An Audit of the Upper Gastrointestinal Contrast Examination Protocol in Patients with Suspected Small Bowel Obstruction

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TYC Chu, CS Wong, WS Mak, KF Ma, LF Cheng

Hong Kong J Radiol 2009;12:57-9

Objective: Small bowel follow-through examination with Gastrografin (diatrizoate meglumine and diatrizoate sodium solution) is important for delineating the cause of small bowel obstruction. However, whether the standard protocol should include the 24-hour delayed image is uncertain. This retrospective study was performed to review the usefulness of the 24-hour delayed image and the subsequent treatment of patients suspected to have small bowel obstruction.

Methods: All urgent Gastrografin follow-through examinations conducted from 1 January 2007 to 31 December 2007 were evaluated. Clinical data, including demographic data, presenting symptoms, imaging findings, subsequent treatment, and clinical outcomes were reviewed from the Electronic Patient Record, Radiology Information System, and medical records.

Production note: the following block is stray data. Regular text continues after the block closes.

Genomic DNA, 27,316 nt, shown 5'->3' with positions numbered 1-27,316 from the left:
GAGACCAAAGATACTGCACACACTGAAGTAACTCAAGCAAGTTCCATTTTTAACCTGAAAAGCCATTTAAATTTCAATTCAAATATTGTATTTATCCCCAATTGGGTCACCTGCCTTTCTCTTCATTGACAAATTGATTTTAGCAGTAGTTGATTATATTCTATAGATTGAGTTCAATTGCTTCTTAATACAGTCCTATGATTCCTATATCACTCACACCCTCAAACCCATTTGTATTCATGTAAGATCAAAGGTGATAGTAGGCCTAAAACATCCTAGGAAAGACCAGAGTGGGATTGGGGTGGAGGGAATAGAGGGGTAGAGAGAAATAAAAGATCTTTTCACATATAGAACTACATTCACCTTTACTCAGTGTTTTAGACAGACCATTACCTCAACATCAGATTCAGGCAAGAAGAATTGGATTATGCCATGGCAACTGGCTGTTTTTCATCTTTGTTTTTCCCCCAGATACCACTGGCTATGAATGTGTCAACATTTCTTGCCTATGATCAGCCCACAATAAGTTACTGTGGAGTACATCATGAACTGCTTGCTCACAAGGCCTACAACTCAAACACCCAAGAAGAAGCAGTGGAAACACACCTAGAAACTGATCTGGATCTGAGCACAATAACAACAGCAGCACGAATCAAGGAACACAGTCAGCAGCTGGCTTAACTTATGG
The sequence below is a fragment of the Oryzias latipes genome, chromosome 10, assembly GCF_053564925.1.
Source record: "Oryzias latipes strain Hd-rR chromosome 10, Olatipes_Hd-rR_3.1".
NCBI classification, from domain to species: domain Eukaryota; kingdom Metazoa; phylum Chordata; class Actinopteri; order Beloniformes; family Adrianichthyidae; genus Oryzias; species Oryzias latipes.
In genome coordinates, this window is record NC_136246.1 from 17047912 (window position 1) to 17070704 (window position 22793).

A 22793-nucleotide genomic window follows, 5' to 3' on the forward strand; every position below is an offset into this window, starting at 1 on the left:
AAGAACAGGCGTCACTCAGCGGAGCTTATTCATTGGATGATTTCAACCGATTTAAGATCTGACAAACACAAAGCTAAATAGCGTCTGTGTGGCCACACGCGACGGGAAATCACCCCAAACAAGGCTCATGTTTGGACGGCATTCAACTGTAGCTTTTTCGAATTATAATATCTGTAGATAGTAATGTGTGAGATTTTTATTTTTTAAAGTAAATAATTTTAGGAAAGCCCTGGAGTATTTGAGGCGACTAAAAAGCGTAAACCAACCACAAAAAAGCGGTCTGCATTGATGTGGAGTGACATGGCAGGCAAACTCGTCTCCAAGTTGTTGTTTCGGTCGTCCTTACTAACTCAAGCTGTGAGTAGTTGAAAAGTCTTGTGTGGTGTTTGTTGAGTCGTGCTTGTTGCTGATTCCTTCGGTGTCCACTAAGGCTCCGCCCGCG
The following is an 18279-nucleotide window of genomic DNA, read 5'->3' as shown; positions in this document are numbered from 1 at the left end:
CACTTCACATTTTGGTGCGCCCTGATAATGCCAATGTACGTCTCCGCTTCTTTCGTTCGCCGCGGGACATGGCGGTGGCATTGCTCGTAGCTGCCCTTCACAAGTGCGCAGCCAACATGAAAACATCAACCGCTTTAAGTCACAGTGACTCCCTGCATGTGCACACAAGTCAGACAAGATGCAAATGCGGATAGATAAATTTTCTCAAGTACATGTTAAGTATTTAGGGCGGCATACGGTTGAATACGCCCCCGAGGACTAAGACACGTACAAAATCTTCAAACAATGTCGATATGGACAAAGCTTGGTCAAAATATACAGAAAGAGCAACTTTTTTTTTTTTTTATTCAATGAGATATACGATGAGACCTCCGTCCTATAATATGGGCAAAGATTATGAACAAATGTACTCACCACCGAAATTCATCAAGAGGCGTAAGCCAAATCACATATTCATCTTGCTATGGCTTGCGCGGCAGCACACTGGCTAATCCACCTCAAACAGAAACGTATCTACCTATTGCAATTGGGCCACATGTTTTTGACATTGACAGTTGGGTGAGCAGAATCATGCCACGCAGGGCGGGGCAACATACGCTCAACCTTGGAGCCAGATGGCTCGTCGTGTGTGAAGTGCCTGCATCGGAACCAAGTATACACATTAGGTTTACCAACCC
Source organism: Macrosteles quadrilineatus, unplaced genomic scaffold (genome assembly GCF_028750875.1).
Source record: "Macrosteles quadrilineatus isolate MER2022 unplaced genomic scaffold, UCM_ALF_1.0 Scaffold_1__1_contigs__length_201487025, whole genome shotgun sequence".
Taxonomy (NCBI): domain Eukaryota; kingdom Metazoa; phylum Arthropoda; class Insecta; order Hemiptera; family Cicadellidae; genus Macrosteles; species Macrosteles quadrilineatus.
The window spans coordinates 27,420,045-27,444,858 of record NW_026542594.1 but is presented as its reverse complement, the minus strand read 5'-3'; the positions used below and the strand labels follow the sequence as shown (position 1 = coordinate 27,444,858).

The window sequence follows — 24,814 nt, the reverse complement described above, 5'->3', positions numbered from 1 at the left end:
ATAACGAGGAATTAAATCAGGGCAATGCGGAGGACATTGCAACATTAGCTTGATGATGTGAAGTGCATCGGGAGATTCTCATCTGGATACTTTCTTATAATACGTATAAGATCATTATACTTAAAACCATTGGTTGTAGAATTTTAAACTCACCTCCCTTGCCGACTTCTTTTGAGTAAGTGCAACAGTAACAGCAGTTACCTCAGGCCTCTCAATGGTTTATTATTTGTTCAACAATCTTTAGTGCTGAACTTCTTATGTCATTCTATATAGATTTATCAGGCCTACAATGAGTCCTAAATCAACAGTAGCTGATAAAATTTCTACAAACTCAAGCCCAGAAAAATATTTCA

Results: Seventy five examinations were performed, and 4 patients were excluded because of intolerance and subsequent incomplete examination. The commonest indication was acute small bowel obstruction (n = 66; 93%). Of 21 patients (30%) with positive results, 6 had significant small bowel obstruction diagnosed by imaging within 8 hours with no 24-hour delayed image, and 5 of these patients underwent emergency operation; the sixth patient rapidly worsened preoperatively. Of 15 patients with positive results confirmed by 24-hour delayed images, 14 required emergency operation, with complete bowel obstruction confirmed intraoperatively. For the 50 patients with negative results, 9 (18%) required 24-hour delayed images to confirm the radiological diagnosis, 3 (33%) of whom underwent emergency operation due to their deteriorating clinical condition; complete bowel obstruction was confirmed intraoperatively for all 3 patients.

Conclusions: This audit of the role of 24-hour delayed imaging had a high false-negative rate (30%). Therefore, the standard protocol may be amended to eliminate the 24-hour delayed image to avoid delay to effective management of small bowel obstruction.